Spirometers are devices that measure the breathing volume and the breathing rate of human subjects. They are the most accurate means for diagnosing and monitoring pulmonary function. But, they are not pocket-sized devices. In addition, they include a multiplicity of close tolerance components that make them susceptible to malfunctions and expensive to produce.
Other devices that allow subjects to monitor their pulmonary function include mechanical peak flow meters. These flow meters, however, are inaccurate. They do not effectively detect clinically significant function changes in asthmatics, for example. In addition, they can only measure peak expiratory flow (PEF) and not the forced expiratory volume in one second (FEV1, i.e., the volume of air exhaled during the first second, a widely accepted measure of pulmonary function).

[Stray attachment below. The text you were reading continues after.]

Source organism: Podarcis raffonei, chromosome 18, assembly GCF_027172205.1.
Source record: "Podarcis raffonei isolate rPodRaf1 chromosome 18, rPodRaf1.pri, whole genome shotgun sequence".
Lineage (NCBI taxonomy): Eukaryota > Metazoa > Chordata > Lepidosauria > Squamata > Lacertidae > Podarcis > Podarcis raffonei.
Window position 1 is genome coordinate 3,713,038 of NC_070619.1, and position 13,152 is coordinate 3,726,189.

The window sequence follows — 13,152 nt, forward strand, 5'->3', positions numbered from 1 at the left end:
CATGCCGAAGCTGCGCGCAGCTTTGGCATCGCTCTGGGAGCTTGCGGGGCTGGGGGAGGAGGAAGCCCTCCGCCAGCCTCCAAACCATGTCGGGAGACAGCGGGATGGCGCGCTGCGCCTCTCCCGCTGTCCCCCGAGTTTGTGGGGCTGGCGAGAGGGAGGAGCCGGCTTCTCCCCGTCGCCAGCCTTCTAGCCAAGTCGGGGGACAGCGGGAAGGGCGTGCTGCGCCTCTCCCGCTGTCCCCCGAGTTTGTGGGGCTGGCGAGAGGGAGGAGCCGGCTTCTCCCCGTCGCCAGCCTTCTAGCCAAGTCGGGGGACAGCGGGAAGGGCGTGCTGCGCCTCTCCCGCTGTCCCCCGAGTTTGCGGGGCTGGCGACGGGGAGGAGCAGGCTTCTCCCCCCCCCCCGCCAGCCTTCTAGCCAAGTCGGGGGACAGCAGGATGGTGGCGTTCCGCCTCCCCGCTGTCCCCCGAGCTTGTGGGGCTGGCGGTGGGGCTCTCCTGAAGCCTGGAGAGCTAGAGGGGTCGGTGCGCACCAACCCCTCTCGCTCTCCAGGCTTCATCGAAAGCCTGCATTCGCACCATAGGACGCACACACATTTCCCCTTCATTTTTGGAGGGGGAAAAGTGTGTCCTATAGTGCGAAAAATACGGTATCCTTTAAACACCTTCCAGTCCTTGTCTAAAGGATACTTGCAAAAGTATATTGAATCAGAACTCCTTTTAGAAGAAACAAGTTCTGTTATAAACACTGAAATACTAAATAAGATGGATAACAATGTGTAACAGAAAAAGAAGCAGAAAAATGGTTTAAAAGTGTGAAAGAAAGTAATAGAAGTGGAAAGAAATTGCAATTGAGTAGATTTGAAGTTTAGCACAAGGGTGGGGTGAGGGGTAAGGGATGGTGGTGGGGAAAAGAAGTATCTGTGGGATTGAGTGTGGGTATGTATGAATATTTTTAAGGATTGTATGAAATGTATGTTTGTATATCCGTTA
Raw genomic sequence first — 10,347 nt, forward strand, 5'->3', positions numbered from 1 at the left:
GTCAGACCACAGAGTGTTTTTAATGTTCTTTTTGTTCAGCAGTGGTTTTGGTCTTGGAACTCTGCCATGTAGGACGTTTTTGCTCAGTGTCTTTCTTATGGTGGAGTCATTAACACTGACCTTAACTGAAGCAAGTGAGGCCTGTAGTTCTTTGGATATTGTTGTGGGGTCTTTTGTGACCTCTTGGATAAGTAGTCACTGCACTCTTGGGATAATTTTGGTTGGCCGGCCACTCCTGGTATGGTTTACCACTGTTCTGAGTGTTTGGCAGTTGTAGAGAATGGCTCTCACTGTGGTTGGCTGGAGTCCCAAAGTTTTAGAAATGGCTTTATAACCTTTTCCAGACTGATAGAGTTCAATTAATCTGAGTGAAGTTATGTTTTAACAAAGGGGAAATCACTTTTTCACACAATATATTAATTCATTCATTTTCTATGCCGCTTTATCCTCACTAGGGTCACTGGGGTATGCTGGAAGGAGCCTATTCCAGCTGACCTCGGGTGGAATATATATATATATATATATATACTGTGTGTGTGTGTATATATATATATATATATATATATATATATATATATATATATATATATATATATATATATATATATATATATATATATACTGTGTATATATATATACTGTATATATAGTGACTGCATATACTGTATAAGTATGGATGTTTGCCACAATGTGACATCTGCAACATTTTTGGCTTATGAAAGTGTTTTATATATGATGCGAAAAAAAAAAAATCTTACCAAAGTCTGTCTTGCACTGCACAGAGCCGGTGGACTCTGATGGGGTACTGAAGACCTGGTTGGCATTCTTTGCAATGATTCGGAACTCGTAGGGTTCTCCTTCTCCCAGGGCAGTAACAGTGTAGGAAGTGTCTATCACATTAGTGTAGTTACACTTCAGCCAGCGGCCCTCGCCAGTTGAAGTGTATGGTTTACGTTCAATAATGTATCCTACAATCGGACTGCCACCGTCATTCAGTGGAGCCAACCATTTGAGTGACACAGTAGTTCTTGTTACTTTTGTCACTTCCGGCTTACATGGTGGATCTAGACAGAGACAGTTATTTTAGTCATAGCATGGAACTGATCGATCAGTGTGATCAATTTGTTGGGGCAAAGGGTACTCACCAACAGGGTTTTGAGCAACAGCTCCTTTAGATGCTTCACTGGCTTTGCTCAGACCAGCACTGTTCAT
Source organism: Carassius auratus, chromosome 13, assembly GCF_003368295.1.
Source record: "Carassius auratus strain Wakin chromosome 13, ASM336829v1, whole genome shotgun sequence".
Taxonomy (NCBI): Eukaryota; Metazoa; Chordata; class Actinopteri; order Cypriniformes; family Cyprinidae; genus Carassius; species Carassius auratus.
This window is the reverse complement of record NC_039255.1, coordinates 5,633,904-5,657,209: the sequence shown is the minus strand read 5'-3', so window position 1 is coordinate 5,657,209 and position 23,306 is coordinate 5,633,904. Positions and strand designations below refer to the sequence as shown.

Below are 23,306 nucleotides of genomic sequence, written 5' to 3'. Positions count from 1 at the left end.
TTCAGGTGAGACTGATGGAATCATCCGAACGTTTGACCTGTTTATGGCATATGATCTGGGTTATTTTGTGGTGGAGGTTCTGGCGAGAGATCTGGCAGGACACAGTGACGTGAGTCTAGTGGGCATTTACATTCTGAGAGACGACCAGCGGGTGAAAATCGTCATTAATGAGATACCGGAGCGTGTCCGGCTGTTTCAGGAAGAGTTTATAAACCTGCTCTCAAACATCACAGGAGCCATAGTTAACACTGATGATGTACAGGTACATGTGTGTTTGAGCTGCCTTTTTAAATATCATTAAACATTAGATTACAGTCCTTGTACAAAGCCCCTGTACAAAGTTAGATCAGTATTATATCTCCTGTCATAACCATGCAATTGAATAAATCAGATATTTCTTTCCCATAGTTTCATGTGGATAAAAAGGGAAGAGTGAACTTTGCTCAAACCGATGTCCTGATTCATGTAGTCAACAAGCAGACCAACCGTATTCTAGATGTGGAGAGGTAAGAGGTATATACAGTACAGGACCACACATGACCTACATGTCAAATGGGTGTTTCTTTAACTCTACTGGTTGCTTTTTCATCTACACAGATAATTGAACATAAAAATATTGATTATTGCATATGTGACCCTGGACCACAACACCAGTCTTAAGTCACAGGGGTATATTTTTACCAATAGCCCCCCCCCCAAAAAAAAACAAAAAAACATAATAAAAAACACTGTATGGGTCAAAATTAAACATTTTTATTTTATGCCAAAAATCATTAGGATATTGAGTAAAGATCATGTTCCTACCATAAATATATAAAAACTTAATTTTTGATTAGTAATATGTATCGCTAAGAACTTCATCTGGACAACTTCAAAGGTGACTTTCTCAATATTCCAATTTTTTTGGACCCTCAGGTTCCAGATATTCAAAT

Metered dose inhalers are the primary means of drug delivery in those patients with breathing disorders; and the prior art includes a wide variety of such inhalers. However, the prior art does not include inhalers with any means (e.g., spirometers) for monitoring pulmonary function and measuring the optimum conditions for delivering the medication.
The casing and spirometer of the present invention provides a construction that measures the pulmonary function of the subject and dispenses the aerosolized medication to a subject based on the optimum conditions for administering the medication. This construction eliminates the need for a subject to purchase, carry, and knowledgeably utilize separate metered dose inhalers, peak flow meters, and spacer devices. It measures the PEF and FEV1 of the subject precisely and reliably, while facilitating use of the proper techniques for administering the medication.